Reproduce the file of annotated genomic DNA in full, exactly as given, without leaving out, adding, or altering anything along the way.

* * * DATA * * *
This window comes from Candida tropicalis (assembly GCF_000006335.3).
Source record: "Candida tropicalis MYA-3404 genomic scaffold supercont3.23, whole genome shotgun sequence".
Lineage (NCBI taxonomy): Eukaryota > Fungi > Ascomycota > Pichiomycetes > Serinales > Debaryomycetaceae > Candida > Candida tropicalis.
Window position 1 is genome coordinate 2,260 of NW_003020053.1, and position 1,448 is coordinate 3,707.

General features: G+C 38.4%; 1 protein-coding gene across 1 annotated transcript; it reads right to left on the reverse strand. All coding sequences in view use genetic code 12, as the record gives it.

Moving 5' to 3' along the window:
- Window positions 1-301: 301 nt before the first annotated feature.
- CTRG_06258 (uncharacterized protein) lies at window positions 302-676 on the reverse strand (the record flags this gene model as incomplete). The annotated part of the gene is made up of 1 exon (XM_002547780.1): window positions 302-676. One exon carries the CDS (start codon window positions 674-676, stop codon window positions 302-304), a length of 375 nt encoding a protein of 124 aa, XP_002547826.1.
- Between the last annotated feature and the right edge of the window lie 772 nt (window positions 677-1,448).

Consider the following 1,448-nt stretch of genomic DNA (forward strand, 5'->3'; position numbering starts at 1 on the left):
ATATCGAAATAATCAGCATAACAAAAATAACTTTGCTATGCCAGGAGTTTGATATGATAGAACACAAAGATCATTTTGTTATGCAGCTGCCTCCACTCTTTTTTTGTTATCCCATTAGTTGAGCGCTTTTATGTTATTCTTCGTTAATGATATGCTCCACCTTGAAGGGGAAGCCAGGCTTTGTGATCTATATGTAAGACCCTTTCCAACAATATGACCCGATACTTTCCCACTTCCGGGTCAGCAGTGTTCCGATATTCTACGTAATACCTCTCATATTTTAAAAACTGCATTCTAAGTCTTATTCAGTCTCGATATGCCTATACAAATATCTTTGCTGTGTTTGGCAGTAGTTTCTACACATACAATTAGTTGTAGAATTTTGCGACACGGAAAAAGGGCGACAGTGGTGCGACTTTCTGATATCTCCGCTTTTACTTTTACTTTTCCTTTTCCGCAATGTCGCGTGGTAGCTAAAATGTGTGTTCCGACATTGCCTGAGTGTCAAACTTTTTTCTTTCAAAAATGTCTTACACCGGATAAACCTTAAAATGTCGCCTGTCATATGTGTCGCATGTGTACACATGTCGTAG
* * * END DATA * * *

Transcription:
This window comes from Candida tropicalis (assembly GCF_000006335.3).
Source record: "Candida tropicalis MYA-3404 genomic scaffold supercont3.23, whole genome shotgun sequence".
Lineage (NCBI taxonomy): Eukaryota > Fungi > Ascomycota > Pichiomycetes > Serinales > Debaryomycetaceae > Candida > Candida tropicalis.
Window position 1 is genome coordinate 2,260 of NW_003020053.1, and position 1,448 is coordinate 3,707.

General features: G+C 38.4%; 1 protein-coding gene across 1 annotated transcript; it reads right to left on the reverse strand. All coding sequences in view use genetic code 12, as the record gives it.

Moving 5' to 3' along the window:
- Window positions 1-301: 301 nt before the first annotated feature.
- CTRG_06258 (uncharacterized protein) lies at window positions 302-676 on the reverse strand (the record flags this gene model as incomplete). The annotated part of the gene is made up of 1 exon (XM_002547780.1): window positions 302-676. One exon carries the CDS (start codon window positions 674-676, stop codon window positions 302-304), a length of 375 nt encoding a protein of 124 aa, XP_002547826.1.
- Between the last annotated feature and the right edge of the window lie 772 nt (window positions 677-1,448).

Consider the following 1,448-nt stretch of genomic DNA (forward strand, 5'->3'; position numbering starts at 1 on the left):
ATATCGAAATAATCAGCATAACAAAAATAACTTTGCTATGCCAGGAGTTTGATATGATAGAACACAAAGATCATTTTGTTATGCAGCTGCCTCCACTCTTTTTTTGTTATCCCATTAGTTGAGCGCTTTTATGTTATTCTTCGTTAATGATATGCTCCACCTTGAAGGGGAAGCCAGGCTTTGTGATCTATATGTAAGACCCTTTCCAACAATATGACCCGATACTTTCCCACTTCCGGGTCAGCAGTGTTCCGATATTCTACGTAATACCTCTCATATTTTAAAAACTGCATTCTAAGTCTTATTCAGTCTCGATATGCCTATACAAATATCTTTGCTGTGTTTGGCAGTAGTTTCTACACATACAATTAGTTGTAGAATTTTGCGACACGGAAAAAGGGCGACAGTGGTGCGACTTTCTGATATCTCCGCTTTTACTTTTACTTTTCCTTTTCCGCAATGTCGCGTGGTAGCTAAAATGTGTGTTCCGACATTGCCTGAGTGTCAAACTTTTTTCTTTCAAAAATGTCTTACACCGGATAAACCTTAAAATGTCGCCTGTCATATGTGTCGCATGTGTACACATGTCGTAG